One of the biggest weather related risks during the summer months is the possibility of a child dying in a vehicle from heat stroke. The temperature inside a vehicle can rise 20 degrees in as little as 10 minutes, and 50 degrees in an hour. In South Texas, average actual high temperatures from late April through early October reach well into the 90s. Average high temperatures around 100 degrees are common across areas near the Rio Grande River during the months of June, July and August. When this heat enters a closed vehicle, actual temperatures inside the vehicle can reach 120°F in minutes and approach 150°F in as little as an hour! This can cause hyperthermia (heat stroke) in only minutes, particularly in children, whose body temperatures warm at a rate three to five times faster than an adult.
In the last 12 years, 475 children have died nationwide from heat stroke suffered while in a vehicle. Half of these were children that were forgotten by a parent or other caregiver, and nearly 20 percent died when parents knowingly left their child in a vehicle. The rest died playing in an unattended vehicle. Of these 475 fatalities, 67 have occurred in Texas. Since 2003, three children have died from vehicle hyperthermia in South Texas. Through August of this year, 29 children have died from hyperthermia, nationally.
All of these tragic deaths are preventable. To help bring awareness to this issue, the National Weather Service is using the slogan "Beat the Heat, Check the Backseat" to remind people to remember to check for small children in a car seat, and to never leave children unattended in a vehicle, even for a few moments. Remember that pets should also never be left in a vehicle during the summer months.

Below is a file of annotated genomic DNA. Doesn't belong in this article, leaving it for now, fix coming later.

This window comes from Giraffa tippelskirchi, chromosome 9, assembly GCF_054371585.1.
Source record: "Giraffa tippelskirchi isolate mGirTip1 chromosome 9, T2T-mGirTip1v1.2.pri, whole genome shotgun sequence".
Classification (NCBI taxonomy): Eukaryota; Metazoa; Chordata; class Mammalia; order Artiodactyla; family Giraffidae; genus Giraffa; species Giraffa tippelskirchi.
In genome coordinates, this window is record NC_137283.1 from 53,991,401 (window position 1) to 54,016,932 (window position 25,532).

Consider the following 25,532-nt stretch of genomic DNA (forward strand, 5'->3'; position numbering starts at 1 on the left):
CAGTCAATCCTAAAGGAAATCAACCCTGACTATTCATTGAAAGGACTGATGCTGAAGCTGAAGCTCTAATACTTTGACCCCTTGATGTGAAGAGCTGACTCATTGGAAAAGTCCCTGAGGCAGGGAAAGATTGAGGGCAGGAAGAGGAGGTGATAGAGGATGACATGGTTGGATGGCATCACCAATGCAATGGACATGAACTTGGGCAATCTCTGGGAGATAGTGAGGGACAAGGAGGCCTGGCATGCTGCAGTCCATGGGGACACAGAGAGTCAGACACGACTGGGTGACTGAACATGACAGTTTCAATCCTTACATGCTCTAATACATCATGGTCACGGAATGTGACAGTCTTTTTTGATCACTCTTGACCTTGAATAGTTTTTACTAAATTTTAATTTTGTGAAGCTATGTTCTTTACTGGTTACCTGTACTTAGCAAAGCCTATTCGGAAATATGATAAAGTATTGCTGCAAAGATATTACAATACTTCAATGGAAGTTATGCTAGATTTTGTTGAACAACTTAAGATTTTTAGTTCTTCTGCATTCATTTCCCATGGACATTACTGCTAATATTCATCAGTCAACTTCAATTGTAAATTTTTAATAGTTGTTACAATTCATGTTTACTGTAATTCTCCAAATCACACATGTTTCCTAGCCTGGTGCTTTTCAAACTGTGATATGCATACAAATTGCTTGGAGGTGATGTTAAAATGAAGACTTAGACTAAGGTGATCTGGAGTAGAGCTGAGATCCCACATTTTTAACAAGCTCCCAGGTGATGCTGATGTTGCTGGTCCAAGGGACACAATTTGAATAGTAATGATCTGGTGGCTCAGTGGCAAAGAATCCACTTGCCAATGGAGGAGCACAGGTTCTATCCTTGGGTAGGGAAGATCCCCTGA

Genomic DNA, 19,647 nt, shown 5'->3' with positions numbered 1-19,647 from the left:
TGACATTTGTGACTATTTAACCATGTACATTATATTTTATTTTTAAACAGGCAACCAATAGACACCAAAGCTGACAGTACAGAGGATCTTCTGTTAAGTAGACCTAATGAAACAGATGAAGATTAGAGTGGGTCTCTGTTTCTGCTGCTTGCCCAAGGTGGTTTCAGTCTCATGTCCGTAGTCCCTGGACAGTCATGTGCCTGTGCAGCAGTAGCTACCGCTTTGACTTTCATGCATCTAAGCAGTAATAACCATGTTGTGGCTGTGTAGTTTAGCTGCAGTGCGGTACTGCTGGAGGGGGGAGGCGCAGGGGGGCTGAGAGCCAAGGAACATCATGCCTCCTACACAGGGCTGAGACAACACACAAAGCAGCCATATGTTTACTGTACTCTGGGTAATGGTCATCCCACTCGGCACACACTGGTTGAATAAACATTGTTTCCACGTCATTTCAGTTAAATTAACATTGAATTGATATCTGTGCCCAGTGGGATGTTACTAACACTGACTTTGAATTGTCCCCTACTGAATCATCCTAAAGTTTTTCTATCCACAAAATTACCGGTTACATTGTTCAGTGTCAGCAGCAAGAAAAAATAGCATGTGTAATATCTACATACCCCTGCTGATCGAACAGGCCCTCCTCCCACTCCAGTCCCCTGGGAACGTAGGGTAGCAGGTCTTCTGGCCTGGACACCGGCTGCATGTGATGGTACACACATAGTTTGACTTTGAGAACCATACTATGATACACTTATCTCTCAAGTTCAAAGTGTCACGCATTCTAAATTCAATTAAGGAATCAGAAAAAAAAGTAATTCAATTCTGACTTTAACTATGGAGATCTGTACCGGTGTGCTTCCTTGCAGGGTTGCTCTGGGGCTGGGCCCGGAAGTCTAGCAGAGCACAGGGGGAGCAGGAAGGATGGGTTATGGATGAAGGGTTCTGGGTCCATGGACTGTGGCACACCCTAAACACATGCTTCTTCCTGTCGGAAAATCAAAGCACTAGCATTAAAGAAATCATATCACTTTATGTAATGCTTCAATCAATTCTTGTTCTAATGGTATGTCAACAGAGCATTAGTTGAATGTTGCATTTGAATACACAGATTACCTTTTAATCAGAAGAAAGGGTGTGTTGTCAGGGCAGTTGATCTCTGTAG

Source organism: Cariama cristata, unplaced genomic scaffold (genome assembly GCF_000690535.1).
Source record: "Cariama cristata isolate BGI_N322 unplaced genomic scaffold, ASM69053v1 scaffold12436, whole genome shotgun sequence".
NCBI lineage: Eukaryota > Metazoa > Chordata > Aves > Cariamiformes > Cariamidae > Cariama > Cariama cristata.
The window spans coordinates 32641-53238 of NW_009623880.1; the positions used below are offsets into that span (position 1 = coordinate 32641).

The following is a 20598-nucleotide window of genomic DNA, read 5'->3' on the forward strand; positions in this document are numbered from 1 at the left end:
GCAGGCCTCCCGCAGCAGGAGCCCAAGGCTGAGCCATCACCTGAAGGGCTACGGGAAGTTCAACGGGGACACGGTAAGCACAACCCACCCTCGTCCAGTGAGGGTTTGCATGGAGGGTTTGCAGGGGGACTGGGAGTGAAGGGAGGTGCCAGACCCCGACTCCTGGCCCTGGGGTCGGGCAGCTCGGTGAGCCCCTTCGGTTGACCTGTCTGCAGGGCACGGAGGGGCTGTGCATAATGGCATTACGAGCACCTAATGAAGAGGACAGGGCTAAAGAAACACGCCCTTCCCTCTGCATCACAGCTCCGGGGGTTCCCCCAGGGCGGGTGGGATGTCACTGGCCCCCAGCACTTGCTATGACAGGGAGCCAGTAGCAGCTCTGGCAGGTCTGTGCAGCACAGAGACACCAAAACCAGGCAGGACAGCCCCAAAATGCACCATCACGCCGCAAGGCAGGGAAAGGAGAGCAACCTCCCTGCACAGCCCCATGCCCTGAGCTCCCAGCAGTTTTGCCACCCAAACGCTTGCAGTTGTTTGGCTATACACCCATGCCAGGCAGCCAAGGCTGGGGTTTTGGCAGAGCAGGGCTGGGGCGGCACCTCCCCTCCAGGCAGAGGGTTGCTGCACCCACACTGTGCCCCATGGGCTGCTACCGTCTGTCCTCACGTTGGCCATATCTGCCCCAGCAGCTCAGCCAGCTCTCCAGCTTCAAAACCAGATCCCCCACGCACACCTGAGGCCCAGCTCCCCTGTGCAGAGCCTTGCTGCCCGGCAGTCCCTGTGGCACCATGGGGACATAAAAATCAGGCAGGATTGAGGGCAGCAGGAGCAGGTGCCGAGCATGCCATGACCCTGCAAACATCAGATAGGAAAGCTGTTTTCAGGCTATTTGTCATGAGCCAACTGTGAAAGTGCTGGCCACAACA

The following are basic safety recommendations:
If you have any questions about "Beat the Heat, Check the Backseat", please contact John Metz, Warning Coordination Meteorologist with the National Weather Service in Corpus Christi.
Much of the information on this page is based on research by Mr. Jan Null, Certified Consulting Meteorologist, Adjunct Professor of Meteorology at San Francisco State University, CA, and a 34 year veteran with the National Weather Service. You can find his research and information at Golden Gate Weather Services.
More information on the dangers of heat can also be found at the National Weather Service Heat Safety webpage.